Is behavioural change in a corporate culture all about timing?

“Is this the right time to change?” may not be the delaying question I often dismiss it as. To see why, read Caroline’s post at the Optimal Usability blog (subscribed to, not surprisingly, by the ever vigilant Alex).

Caroline quotes from this very astute man – BJ Fogg – who runs the Persuasive Technology Lab at Stanford University. Behavioural change, Fogg says, is what happens when Trigger, Ability and Motivation align.

When there is a trigger for change, when people can change and when they are motivated to do so, then changes in behaviour can and will occur. Otherwise, pretty much, forget it.

But each element must be of sufficient strength for the proposed change to succeed.

In order for a trigger to be powerful enough to overcome existing habit or inertia, Fogg believes it must be noticeable, associated directly with the required behavioural shift and timely (it must occur whilst we are motivated and at a time when we can still change).

Ability requires both capability and capacity to make the change required at the time.

Finally, there are three core motivations – sensation (pleasure or pain), anticipation (hope or fear) and social cohesion (acceptance or rejection).

So changing a behaviour is about much more than willpower or necessity. A key element is timing, and more particularly, being able to articulate the relevance and accessibility of a behavioural change at that given point in time. If people don’t feel sufficiently triggered, able or motivated, then a change in behaviour, no matter how sensible, will probably not happen. Equally, Fogg’s conclusions would suggest, companies should actually delay calls for behavioural change if these elements do not align or if the elements themselves are not at maximum potency.

While the approach mirrors my own in two aspects, it differs in one. I have always argued that the sequence is Inspiration – Education (ability) – Motivation. Fogg essentially replaces Inspiration with Agitation. His point, I assume, is that we won’t change until we feel we have to, whereas my own view has always been that people don’t change until they see something better to replace what they know. Far be it from me to argue with a Stanford professor. Perhaps I have indeed under-estimated the power of inertia. If that is so, then I should resequence my approach to be:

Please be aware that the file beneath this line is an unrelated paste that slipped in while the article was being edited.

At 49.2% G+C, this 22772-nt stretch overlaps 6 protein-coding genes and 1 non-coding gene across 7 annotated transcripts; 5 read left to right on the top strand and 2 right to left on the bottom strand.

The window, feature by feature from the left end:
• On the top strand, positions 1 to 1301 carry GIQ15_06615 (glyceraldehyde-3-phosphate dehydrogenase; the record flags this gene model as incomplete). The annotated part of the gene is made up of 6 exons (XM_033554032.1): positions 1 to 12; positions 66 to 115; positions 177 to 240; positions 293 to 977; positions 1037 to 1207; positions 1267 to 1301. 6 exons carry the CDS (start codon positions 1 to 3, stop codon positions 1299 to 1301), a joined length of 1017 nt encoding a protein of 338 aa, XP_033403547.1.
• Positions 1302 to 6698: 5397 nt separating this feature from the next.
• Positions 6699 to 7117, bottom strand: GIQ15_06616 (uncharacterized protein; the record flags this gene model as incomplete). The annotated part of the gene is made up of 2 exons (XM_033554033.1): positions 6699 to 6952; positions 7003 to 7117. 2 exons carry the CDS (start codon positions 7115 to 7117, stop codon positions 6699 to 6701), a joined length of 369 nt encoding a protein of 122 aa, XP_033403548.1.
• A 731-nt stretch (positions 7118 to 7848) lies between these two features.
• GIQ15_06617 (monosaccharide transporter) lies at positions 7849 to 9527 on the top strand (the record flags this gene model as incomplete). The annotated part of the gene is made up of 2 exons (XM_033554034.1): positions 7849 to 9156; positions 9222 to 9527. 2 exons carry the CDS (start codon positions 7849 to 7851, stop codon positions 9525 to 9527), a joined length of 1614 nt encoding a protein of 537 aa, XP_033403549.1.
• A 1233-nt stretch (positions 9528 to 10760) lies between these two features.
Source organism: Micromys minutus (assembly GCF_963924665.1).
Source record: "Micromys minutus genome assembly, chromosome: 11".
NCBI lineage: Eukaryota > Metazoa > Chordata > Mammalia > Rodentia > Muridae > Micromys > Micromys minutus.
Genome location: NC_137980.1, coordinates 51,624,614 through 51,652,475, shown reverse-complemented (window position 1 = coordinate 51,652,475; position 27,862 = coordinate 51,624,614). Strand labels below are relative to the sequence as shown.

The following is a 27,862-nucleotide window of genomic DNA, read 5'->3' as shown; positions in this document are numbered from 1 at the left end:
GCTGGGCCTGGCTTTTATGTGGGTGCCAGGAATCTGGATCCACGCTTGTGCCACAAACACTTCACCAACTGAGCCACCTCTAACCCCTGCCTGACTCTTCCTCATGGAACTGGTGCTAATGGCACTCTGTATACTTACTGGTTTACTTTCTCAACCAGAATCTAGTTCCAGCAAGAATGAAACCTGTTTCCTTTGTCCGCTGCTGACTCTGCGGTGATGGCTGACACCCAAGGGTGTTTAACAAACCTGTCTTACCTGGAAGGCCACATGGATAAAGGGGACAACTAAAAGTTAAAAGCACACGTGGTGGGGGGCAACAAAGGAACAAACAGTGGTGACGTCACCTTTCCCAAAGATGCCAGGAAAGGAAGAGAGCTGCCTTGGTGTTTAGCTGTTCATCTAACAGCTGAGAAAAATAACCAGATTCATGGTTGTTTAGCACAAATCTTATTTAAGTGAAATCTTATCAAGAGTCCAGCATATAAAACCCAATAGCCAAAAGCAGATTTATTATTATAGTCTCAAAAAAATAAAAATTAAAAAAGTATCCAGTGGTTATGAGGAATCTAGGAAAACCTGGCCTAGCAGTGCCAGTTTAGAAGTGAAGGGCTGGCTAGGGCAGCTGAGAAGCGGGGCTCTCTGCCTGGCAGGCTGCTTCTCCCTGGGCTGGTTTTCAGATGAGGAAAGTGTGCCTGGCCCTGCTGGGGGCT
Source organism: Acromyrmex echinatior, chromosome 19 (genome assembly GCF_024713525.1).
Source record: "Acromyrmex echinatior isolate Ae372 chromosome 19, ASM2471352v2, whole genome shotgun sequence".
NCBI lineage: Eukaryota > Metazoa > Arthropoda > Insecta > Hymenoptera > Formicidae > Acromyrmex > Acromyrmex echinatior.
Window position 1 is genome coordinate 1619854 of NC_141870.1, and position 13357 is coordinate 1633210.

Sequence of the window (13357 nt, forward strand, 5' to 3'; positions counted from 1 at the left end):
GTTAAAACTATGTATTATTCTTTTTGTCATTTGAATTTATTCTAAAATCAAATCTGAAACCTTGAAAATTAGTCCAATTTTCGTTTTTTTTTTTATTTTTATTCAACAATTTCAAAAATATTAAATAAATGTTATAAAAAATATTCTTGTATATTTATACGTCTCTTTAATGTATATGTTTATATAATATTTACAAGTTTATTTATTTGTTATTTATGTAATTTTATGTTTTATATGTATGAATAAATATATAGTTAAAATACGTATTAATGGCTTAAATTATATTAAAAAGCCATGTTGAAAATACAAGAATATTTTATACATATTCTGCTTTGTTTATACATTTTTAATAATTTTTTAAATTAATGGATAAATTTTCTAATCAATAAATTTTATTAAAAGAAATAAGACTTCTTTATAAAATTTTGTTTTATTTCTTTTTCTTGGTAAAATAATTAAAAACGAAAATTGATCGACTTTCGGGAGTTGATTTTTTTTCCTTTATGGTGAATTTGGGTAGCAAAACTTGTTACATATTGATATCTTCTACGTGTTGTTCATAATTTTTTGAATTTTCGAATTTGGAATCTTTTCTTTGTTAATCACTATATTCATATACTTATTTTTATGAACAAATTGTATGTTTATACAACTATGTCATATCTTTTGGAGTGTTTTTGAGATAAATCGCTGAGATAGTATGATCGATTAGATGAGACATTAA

• Agitation – people recognise or are presented with a trigger that powerful enough to incite action.
  • Inspiration – they are offered a vision of what they can achieve and/or the organisation could be at a given point in the future
  • Education – they learn how they can move from where they are to where they need to be
  • Motivation – they feel compelled to do this, individually and as a group, because of how it will make them feel, what they anticipate things will be like if they don’t change or if they do, and because it fits with the social tribe they associate with.

Interestingly, that only makes the case for perfect timing even stronger.

Hat tip to BJ Fogg. Thanks Caroline for a really interesting post about how you applied Fogg’s thinking. Thanks Alex as always.

Disclosure: Originally I thought Trent posted this. He emailed to correct me. Sorry Caroline.

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  4. Another good brew – fab stuff Mark, and thanks for the generous mention. I think you and I have talked about David Maister’s Strategy and the fat smoker (http://changethis.com/manifesto/24.StrategyFatSmoker/pdf/24.StrategyFatSmoker.pdf) before which seems to capture closely where you come out at. He adds a couple of things that I think are important. Change is about WILL not technique, which goes to your point of motivation, but he also says that motivation needs to be intrinsic. One of the most compelling points is that strategy is the ‘diet’ not the goal, which speaks to the amount of resolution required to achieve change. I think if you add to this thinking a fabulous book called Immunity to Change (Robert Keegan) you begin to get some powerful stuff. Keegan talks about setting ourselves visible commitments (what we want to change) without understanding why we aren’t changing. Why we don’t change is often hidden to us, something he calls ‘hidden competing commitments’ which in turn are based on deeply held big assumptions – things that have been with us most of our lives and form foundations to our thinking. It’s sort of an iceberg of an idea, which if we just deal with the visible aspects will do a Titanic on us. His model allows people, quite simply, to understand what big assumptions are preventing them changing, and then to work from there. Ahh – could talk for every on this stuff – it’s so interesting. Thanks for the post.

    • In other words – what we don’t address could be as damaging potentially as what we do? Wow … the jeopardy of assumption.

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